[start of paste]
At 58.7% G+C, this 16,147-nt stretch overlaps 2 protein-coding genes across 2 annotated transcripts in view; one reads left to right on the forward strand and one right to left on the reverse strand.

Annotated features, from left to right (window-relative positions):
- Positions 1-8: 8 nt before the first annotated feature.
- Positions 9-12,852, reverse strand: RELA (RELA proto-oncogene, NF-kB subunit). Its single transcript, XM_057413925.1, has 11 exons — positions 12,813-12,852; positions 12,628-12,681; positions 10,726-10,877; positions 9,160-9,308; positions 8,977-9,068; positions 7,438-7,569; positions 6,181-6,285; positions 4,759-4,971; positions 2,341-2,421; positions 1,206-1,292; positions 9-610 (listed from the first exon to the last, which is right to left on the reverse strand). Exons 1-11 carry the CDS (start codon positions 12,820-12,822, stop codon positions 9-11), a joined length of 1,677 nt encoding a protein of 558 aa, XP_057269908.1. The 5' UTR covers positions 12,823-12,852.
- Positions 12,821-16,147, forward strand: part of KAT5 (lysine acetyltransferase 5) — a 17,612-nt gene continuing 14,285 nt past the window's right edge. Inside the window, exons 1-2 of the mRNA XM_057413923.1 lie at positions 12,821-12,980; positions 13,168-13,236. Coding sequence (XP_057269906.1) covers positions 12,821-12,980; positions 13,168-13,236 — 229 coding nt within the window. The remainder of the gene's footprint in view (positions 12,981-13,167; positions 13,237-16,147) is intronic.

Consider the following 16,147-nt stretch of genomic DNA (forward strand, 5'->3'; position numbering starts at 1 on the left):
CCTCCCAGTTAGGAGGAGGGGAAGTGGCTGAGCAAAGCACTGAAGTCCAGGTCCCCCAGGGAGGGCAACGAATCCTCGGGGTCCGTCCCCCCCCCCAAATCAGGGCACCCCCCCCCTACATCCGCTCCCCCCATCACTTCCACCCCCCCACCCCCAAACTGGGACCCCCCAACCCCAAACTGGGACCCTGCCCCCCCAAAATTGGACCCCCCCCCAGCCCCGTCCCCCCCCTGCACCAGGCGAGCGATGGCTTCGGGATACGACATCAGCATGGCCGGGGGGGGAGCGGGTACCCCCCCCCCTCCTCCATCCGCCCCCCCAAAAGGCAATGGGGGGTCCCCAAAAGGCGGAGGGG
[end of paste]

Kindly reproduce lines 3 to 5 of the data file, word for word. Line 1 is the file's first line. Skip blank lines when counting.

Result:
- Positions 1-8: 8 nt before the first annotated feature.
- Positions 9-12,852, reverse strand: RELA (RELA proto-oncogene, NF-kB subunit). Its single transcript, XM_057413925.1, has 11 exons — positions 12,813-12,852; positions 12,628-12,681; positions 10,726-10,877; positions 9,160-9,308; positions 8,977-9,068; positions 7,438-7,569; positions 6,181-6,285; positions 4,759-4,971; positions 2,341-2,421; positions 1,206-1,292; positions 9-610 (listed from the first exon to the last, which is right to left on the reverse strand). Exons 1-11 carry the CDS (start codon positions 12,820-12,822, stop codon positions 9-11), a joined length of 1,677 nt encoding a protein of 558 aa, XP_057269908.1. The 5' UTR covers positions 12,823-12,852.
- Positions 12,821-16,147, forward strand: part of KAT5 (lysine acetyltransferase 5) — a 17,612-nt gene continuing 14,285 nt past the window's right edge. Inside the window, exons 1-2 of the mRNA XM_057413923.1 lie at positions 12,821-12,980; positions 13,168-13,236. Coding sequence (XP_057269906.1) covers positions 12,821-12,980; positions 13,168-13,236 — 229 coding nt within the window. The remainder of the gene's footprint in view (positions 12,981-13,167; positions 13,237-16,147) is intronic.